“I was just trying to be a solid F3 there and I’ve been trying to make a conscientious effort to get more pucks on net,” he said “I was there tracking through the middle, the puck just happened to come my way. I saw (Johnstone) down low and wanted to get a puck on net and it ended up in the back of the net and it surprised me as much as everyone else.”
Head coach Eric Wellwood heaped praise onto the player as well, clearly pleased with the choice to bring him back to the team last month when the team was in the early days of the COVID-19 outbreak.
“It’s awesome when somebody like him scores because he’s a guy who does everything away from the puck,” said Wellwood “he does so many good things that don’t get enough recognition. I call them ‘glue guys’ because he brings the team together.”
Pastorious describes his work ethic as his greatest strength and describes every aspect of his game as being the result of that.
“Every game I go into, I just try to work my hardest,” Pastorious said. “I think it’s easy to work hard and I think every guy out there should think it’s easy to work hard. If you’re having a hard time working hard then you might have other issues to look into. For me, I just want to bring my best effort every single game. I try my best to be a respectful player out there, I play hard, play with power, not lose my battles and try not to take any liberties on any other players.”
That’s not to say he shies away from the physical aspect of the game, far from it. In seven games with the Iowa Heartlanders at the beginning of this season, he had two fighting major penalties. Since coming to the Growlers, he has tripled that total, bringing his fight card total up to six bouts, which leads the Growlers in fights this season and places him third amongst the team in penalty minutes.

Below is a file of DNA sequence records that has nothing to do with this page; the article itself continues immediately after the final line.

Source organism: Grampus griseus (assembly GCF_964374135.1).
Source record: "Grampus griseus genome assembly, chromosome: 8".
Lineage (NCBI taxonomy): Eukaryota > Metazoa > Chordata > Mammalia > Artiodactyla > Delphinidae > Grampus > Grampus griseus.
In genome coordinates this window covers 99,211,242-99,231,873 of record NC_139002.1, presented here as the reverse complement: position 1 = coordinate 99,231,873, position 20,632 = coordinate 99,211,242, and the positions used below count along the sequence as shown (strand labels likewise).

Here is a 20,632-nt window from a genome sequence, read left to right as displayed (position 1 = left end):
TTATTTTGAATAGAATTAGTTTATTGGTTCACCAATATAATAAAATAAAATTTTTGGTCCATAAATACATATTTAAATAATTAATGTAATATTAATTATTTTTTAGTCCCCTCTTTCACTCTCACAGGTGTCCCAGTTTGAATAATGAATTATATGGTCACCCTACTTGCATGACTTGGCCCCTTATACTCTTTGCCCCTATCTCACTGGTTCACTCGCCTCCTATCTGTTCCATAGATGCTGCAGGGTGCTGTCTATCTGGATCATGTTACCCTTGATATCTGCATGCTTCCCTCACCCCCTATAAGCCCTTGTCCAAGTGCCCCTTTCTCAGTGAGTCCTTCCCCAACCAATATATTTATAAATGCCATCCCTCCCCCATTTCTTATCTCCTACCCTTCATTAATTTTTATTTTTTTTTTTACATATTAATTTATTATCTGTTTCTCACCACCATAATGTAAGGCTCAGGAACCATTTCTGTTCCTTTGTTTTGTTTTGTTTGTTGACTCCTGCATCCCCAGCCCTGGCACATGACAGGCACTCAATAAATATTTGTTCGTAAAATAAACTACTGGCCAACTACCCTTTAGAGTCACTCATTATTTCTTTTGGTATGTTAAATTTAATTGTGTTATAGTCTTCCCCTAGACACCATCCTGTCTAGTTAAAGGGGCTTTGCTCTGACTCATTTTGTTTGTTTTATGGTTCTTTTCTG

“At the end of the day, do I want to go through guys and battle? Yes, absolutely, it makes me happy, I think that’s fun,” Pastorious said “do I wanna take bread off anybody’s plate? No, I don’t play like that and I think you can see it in the games that when other teams start taking liberties on our guys, that’s when I really get going and I really step up but other than that, I just try to pay attention to my team and what we’re doing. If anything does happen, it’s for the boys and I’m right there. And having some other guys like Meller (James Melindy) there who have my back too makes me feel even more comfortable.”
Roster limits are fairly tight in the ECHL. Every team is permitted to carry a total of 22 players, not including their injured reserve. The Growlers are currently carrying 25 players, so roster decisions and cuts will be coming soon. Despite that, it’s safe to say that Pastorious has left an extremely good impression with his coach and will likely be kept on as one of the team’s extras.
“He works so hard every single day, he wants to be here,” Wellwood said “he loves being part of the team and the organization and we love having him. When he gets rewarded for all his hard work, I think that’s where the excitement comes from the boys because he’s just working so hard and he got one he deserved and I’m really happy with him and really happy for him as well.”
“In order for me to play my role, I don’t need to score every game,” Pastorious said in conclusion “so I was saying to the guys that if I didn’t score a goal all season but we got on a winning train and we keep going, I’d be the happiest guy ever. I don’t need to score, but I loved it, it was awesome and I hope it happens again.”